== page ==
In my hometown there is currently a massive takeover of the roads and parking lots by Amazon delivery trucks that have decided to establish a ‘hub’ here. The drivers are reckless, likely due to  contracts which force them to rush to keep their job. Abandoned shopping centers (and most recently a large lot next to some wetlands) have been converted to parking lots for Amazon trucks, highlighting poor town planning and the limited power of local government in the face of big corporations. The poor town infrastructure (massive potholes, no sidewalks, terrible traffic) are curiously neglected despite the supposed ‘economic benefits’ of companies like Amazon locating here. And of course, more gasoline is used  for more deliveries, more materials for more packages, more stuff to fulfill more orders. Meanwhile, the town’s (official) poverty rate is 8.5%, a few years ago the town’s water was undrinkable, and 200 people have died in the last two years from drug overdoses in a town of just 25,000 inhabitants. Is an Amazon ‘hub’ really what this town needs? How would a degrowth vision address the challenges this town faces? If you can identify a lived experience like this one to contrast with degrowth, do so!


7. Give bridging ideas

While degrowth directly contests ideas like sustainable development, it can be helpful to begin from more commonly understood ideas and then explain how degrowth is different. For example, “degrowth is similar to sustainable development because of its emphasis on improving livelihoods and protecting the environment, but degrowth questions sustainable development’s naïve hope that long-term environmental sustainability can be achieved alongside infinite economic growth ”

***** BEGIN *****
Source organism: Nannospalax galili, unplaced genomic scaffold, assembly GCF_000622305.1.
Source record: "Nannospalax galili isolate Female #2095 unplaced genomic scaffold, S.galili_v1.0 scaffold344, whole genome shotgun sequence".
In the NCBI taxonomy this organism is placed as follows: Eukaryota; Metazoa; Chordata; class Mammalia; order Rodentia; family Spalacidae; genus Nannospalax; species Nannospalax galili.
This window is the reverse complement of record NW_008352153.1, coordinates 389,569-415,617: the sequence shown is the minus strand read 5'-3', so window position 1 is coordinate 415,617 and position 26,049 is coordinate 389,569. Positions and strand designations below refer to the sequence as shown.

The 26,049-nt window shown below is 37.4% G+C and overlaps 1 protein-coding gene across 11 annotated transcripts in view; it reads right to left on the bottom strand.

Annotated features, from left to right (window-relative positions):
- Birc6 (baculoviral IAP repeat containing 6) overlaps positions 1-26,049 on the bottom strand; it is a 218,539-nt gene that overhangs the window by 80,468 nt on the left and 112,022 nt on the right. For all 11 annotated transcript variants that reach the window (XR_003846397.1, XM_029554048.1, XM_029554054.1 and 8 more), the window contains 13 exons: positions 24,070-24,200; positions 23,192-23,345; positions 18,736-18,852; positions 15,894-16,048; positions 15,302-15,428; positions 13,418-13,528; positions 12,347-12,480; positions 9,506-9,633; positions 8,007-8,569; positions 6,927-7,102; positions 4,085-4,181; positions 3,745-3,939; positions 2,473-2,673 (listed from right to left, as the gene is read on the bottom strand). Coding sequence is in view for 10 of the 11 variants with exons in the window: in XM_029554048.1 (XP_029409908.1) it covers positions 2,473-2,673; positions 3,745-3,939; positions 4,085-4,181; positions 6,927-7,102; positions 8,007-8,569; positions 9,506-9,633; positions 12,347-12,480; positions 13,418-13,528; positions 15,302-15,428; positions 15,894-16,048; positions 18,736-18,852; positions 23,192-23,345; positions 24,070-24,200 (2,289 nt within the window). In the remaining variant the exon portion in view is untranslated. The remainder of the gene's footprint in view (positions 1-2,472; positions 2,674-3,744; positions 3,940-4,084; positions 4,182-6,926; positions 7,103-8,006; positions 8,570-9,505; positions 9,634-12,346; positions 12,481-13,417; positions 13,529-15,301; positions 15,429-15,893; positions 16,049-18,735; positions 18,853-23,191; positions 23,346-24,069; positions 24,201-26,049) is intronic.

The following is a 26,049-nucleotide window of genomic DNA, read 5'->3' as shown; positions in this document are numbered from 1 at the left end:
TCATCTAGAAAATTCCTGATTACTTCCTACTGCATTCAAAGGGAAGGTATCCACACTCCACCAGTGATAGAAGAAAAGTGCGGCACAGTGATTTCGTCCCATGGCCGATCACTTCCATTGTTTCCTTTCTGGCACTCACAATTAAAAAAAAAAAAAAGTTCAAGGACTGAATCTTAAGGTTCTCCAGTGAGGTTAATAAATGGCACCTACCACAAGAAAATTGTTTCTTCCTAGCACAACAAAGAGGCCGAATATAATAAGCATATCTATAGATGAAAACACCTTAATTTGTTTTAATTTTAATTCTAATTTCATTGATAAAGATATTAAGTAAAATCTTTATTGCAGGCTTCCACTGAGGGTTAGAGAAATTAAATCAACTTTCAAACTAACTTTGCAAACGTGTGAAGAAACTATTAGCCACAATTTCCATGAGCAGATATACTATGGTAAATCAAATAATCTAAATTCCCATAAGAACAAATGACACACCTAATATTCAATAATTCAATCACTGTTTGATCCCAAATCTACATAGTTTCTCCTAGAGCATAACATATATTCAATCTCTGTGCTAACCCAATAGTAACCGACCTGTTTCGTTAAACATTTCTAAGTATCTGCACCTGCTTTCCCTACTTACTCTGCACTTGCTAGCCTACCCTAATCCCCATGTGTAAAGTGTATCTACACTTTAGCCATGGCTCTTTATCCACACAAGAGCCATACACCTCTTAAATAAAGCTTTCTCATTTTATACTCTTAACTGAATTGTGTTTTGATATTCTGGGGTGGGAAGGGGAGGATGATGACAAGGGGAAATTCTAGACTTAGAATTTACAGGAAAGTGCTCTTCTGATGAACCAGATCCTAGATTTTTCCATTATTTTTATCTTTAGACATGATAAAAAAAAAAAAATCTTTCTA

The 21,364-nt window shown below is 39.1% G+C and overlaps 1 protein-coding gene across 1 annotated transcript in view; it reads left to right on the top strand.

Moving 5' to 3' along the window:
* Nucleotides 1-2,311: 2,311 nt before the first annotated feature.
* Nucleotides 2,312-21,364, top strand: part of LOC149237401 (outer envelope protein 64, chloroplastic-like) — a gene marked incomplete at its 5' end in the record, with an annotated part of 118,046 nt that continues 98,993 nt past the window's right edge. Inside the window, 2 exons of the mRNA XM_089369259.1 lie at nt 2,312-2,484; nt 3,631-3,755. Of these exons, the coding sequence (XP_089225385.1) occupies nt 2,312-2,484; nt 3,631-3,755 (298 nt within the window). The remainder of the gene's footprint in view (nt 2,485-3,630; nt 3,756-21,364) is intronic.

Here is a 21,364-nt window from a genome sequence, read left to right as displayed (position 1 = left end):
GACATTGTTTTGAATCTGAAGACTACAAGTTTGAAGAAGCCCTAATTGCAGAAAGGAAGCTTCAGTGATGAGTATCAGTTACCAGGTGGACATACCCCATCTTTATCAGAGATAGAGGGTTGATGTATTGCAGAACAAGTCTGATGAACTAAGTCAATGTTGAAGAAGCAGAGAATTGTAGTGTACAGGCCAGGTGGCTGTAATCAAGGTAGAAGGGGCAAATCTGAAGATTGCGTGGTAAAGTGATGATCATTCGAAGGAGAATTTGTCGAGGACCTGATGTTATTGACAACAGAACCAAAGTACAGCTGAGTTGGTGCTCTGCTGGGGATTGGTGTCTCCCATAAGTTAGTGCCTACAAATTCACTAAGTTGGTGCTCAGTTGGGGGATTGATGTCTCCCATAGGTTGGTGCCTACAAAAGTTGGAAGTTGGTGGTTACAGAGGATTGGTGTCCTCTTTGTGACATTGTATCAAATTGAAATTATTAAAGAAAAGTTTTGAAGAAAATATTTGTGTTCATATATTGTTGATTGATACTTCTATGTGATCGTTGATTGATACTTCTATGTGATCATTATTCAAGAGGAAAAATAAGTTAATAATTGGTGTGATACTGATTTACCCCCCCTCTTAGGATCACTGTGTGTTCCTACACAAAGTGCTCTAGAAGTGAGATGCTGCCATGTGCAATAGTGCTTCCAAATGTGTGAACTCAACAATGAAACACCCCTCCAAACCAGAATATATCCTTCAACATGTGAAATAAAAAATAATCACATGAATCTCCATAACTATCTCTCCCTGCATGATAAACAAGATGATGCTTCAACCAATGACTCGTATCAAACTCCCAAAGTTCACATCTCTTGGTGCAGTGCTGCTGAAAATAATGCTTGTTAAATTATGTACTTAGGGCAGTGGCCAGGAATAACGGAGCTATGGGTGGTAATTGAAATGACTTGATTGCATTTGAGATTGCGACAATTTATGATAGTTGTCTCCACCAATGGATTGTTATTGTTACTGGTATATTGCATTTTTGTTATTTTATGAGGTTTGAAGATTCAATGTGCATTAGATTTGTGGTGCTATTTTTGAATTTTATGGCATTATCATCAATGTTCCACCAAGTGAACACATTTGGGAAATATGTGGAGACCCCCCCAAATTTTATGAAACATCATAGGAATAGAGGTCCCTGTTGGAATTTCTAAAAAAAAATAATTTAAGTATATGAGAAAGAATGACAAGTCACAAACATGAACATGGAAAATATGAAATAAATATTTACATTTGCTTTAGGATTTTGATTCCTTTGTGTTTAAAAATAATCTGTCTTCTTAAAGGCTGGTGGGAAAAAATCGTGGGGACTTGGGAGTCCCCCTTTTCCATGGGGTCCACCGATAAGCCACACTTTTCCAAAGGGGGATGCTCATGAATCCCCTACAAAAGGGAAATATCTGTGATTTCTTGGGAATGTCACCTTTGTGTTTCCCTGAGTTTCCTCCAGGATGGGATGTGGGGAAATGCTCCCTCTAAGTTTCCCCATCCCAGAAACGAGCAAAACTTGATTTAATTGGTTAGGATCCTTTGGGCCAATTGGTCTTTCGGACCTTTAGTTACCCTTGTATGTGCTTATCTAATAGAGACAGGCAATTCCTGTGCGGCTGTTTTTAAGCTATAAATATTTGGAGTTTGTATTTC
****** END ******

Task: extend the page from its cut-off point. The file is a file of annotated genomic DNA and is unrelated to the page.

8. Avoid individual critique and shaming

Avoid the trap of preaching or critiquing someone’s way of life. Degrowth is not about each of us overcoming our individual shortcomings and acting better, it’s about struggling collectively for new structures in society. I may be vegetarian and cycle a lot, but I also flew across the Atlantic to see my family for the holidays. Always remember these tensions and contradictions in yourself (and in society) when talking with others.


9. Highlight the positives

The holidays should not be a time for doom and gloom, so tell a story of success or hope. While the examples may be limited, incomplete and/or partial,  it can show a way forward and even give your family/friend an idea of how they can get involved and affect change. If these tips were helpful, then please help support this website's ongoing work through a donation. Or ask your aunt for a small donation on your behalf instead of getting another "I <3 Earth" canvas tote bag. Or simply share this blog post so more people can talk about degrowth with their families this holiday.

About the author

Nathan Barlow

Nathan is currently a PhD candidate at the WU in Vienna. His research focuses on degrowth and strategies for social ecological transformation. He is an active member of Degrowth Vienna, and recently edited a collected volume titled "Degrowth & Strategy: how to bring about social ecological transformation". He enjoys working with well-organized groups to realize collective goals.